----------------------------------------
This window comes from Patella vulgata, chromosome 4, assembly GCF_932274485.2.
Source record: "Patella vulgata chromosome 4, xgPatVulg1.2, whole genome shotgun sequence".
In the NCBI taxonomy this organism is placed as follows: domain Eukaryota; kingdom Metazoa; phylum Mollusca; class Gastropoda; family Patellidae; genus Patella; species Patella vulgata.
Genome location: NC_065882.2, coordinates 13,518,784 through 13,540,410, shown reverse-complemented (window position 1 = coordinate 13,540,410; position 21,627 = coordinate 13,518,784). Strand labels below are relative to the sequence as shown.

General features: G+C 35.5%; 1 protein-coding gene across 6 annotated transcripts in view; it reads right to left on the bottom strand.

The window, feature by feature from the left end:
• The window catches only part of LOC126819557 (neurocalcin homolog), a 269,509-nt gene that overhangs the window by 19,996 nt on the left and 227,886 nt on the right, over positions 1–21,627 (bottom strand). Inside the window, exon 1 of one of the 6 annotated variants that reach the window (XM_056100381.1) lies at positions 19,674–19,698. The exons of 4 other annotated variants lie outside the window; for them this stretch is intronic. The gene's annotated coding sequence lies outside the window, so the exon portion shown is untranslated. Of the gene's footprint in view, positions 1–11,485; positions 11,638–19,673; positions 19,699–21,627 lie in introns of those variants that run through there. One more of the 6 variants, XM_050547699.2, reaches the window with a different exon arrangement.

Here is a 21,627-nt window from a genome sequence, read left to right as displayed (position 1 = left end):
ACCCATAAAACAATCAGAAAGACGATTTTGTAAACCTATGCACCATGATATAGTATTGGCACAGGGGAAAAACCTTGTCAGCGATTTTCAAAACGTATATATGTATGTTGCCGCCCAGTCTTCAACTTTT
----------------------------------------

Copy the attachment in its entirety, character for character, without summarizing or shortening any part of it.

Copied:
This window comes from Patella vulgata, chromosome 4, assembly GCF_932274485.2.
Source record: "Patella vulgata chromosome 4, xgPatVulg1.2, whole genome shotgun sequence".
In the NCBI taxonomy this organism is placed as follows: domain Eukaryota; kingdom Metazoa; phylum Mollusca; class Gastropoda; family Patellidae; genus Patella; species Patella vulgata.
Genome location: NC_065882.2, coordinates 13,518,784 through 13,540,410, shown reverse-complemented (window position 1 = coordinate 13,540,410; position 21,627 = coordinate 13,518,784). Strand labels below are relative to the sequence as shown.

General features: G+C 35.5%; 1 protein-coding gene across 6 annotated transcripts in view; it reads right to left on the bottom strand.

The window, feature by feature from the left end:
• The window catches only part of LOC126819557 (neurocalcin homolog), a 269,509-nt gene that overhangs the window by 19,996 nt on the left and 227,886 nt on the right, over positions 1–21,627 (bottom strand). Inside the window, exon 1 of one of the 6 annotated variants that reach the window (XM_056100381.1) lies at positions 19,674–19,698. The exons of 4 other annotated variants lie outside the window; for them this stretch is intronic. The gene's annotated coding sequence lies outside the window, so the exon portion shown is untranslated. Of the gene's footprint in view, positions 1–11,485; positions 11,638–19,673; positions 19,699–21,627 lie in introns of those variants that run through there. One more of the 6 variants, XM_050547699.2, reaches the window with a different exon arrangement.

Here is a 21,627-nt window from a genome sequence, read left to right as displayed (position 1 = left end):
ACCCATAAAACAATCAGAAAGACGATTTTGTAAACCTATGCACCATGATATAGTATTGGCACAGGGGAAAAACCTTGTCAGCGATTTTCAAAACGTATATATGTATGTTGCCGCCCAGTCTTCAACTTTT